Jesus came into the world as the Messiah and He took on the role of the Good Shepherd. Jesus told His disciples, “I am the good shepherd. The good shepherd lays down his life for the sheep” (John 10:11). On His way to lay down His life on the cross, Jesus told His disciples that according to the Scriptures the shepherd would be struck down and the sheep would be scattered. He would die and they would fall away and disown Him. They all denied that they would disown Him, and especially Peter who declared that all the others might disown Jesus, but he never would. No matter how much Peter protested, the Scriptures would be fulfilled, and Jesus foretold Peter that he would deny Him three times before the rooster crowed twice, and it was so, exactly as Jesus told Peter. Jesus also told His disciples that after He rose from the dead that He would go before them into Galilee. However, they were so unbelieving they remained huddled in fear in Jerusalem until Jesus appeared to them and proved that He had risen from the dead. Later, exactly as Jesus foretold, He met them in Galilee by the Sea of Tiberius (also called the Sea of Galilee: see John 21); thus proving in another way that He who was crucified and buried had risen from the dead. Here, Jesus said three times to Peter, “Feed my sheep.” The sheep who fled when the Shepherd was struck became shepherds themselves, and flocks of Jesus’ sheep have spread around the world under the guidance of faithful shepherds.
“This will be a sign for you: you will find a child wrapped in bands of cloth and lying in a manger” (Luke 2:12).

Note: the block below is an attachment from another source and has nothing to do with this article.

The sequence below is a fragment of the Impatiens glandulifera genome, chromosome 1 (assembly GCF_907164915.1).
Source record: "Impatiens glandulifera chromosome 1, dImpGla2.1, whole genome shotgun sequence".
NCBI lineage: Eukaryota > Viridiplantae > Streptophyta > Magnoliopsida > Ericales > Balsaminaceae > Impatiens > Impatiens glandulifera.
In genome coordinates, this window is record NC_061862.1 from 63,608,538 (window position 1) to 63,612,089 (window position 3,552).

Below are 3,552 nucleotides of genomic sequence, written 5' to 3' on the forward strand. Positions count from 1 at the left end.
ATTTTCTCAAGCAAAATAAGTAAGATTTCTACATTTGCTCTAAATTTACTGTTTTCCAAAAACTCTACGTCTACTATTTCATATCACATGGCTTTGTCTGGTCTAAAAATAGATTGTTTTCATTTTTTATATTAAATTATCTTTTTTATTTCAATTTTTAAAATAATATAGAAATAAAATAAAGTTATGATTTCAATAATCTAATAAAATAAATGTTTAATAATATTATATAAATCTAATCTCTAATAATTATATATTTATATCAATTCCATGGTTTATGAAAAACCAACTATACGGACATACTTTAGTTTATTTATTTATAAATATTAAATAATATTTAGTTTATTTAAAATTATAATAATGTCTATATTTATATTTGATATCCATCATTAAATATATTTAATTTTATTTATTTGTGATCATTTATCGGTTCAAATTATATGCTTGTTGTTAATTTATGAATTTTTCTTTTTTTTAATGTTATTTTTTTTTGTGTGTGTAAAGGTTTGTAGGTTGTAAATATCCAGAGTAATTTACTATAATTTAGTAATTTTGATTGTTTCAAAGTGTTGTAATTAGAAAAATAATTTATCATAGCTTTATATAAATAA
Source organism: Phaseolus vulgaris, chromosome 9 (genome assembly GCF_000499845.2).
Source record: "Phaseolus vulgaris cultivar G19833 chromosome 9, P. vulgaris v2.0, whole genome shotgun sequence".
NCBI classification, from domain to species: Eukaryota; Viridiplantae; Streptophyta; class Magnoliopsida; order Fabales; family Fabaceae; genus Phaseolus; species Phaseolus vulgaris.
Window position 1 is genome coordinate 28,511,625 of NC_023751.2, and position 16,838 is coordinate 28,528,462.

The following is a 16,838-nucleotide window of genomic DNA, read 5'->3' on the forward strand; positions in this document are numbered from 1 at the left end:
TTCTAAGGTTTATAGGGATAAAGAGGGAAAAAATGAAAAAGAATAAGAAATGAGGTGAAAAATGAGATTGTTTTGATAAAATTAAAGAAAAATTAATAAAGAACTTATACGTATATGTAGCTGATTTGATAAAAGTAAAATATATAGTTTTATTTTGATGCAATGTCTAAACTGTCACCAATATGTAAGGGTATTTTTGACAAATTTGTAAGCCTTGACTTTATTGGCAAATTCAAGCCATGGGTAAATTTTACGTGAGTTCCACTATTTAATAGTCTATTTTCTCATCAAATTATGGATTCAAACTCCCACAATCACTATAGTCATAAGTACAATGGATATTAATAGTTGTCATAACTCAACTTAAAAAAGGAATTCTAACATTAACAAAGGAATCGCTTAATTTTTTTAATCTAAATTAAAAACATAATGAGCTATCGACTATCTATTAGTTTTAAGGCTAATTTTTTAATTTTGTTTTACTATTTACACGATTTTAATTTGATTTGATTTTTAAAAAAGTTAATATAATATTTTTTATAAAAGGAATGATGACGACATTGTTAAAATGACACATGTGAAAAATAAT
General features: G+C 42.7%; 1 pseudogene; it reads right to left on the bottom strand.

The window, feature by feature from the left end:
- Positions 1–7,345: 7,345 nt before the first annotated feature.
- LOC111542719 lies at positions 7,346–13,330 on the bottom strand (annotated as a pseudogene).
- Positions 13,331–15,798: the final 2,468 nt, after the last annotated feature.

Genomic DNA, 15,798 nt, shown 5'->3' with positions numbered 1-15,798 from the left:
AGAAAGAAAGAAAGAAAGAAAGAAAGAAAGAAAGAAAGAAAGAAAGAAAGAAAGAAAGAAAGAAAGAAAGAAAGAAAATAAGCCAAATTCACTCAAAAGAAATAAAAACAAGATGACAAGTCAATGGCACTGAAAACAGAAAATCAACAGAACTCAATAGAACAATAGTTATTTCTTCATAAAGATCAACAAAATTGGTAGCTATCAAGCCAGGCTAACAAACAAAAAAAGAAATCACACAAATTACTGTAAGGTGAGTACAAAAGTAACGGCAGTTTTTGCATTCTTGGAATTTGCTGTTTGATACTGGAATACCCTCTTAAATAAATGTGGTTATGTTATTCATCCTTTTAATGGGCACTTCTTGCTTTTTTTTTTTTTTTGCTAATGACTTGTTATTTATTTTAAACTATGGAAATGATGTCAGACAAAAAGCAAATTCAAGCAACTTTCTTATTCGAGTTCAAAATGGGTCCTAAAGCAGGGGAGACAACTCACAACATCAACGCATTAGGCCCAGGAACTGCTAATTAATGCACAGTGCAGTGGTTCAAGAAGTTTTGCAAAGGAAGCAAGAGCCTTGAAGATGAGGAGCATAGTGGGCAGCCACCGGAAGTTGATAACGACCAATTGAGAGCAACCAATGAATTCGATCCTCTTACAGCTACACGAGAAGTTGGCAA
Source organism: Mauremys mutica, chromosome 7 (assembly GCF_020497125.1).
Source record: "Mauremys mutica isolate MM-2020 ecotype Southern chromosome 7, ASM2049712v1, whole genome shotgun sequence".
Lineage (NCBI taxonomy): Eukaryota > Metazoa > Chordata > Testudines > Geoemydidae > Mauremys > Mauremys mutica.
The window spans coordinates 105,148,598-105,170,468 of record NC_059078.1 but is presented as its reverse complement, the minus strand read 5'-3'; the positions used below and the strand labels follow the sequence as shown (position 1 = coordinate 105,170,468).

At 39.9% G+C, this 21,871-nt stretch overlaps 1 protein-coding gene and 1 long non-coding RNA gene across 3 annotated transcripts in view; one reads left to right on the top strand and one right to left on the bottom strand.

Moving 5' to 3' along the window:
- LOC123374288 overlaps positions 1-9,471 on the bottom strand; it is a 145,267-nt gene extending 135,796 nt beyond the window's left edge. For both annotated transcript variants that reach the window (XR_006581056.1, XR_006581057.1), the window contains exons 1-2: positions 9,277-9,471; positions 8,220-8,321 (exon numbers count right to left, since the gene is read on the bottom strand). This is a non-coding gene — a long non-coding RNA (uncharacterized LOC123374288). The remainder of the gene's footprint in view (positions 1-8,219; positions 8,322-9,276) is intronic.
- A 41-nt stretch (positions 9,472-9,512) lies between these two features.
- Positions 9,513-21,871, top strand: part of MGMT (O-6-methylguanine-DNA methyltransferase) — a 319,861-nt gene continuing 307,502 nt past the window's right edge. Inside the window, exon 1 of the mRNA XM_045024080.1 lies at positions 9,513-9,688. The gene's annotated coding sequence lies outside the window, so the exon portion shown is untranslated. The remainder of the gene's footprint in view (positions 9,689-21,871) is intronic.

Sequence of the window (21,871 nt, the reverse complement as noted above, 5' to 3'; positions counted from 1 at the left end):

The Bible does not reveal many of Mary’s thoughts after the angel told her that she would be the mother of the Messiah. Because God had shown her favor as the mother of the one and only Son of God, she might have expected that her life would become easier; however, many events made her life more difficult, especially as the time of Jesus’ birth drew near. Instead of relaxing at home and preparing for Jesus’ miraculous birth, an emperor decreed that she had to travel from Nazareth to Bethlehem. Instead of God leading her to a comfortable palace where He could give His Son the best of everything, Joseph found no place for them in an inn. Instead of a bed of luxury fit for the mother of a newborn king, Mary had to rest on a bed of hay. The nearest thing available for Jesus’ bed was a manger in a stable. Instead of rejoicing with their family at Jesus’ birth, Joseph and Mary probably celebrated alone in the company of curious animals. Reality may have contradicted all of Mary’s expectations, and she may have wondered with Joseph, “What has gone wrong!” Unexpectedly, God reassured them with the arrival of some shepherds. They told Jesus’ parents what the angel of the Lord had told them about their child, “To you is born this day in the city of David a Savior, who is the Messiah, the Lord” (Luke 2:11). Those who commit themselves to serving God sometimes find their life more difficult, but God always finds ways to reassure them with His peace, power, and presence.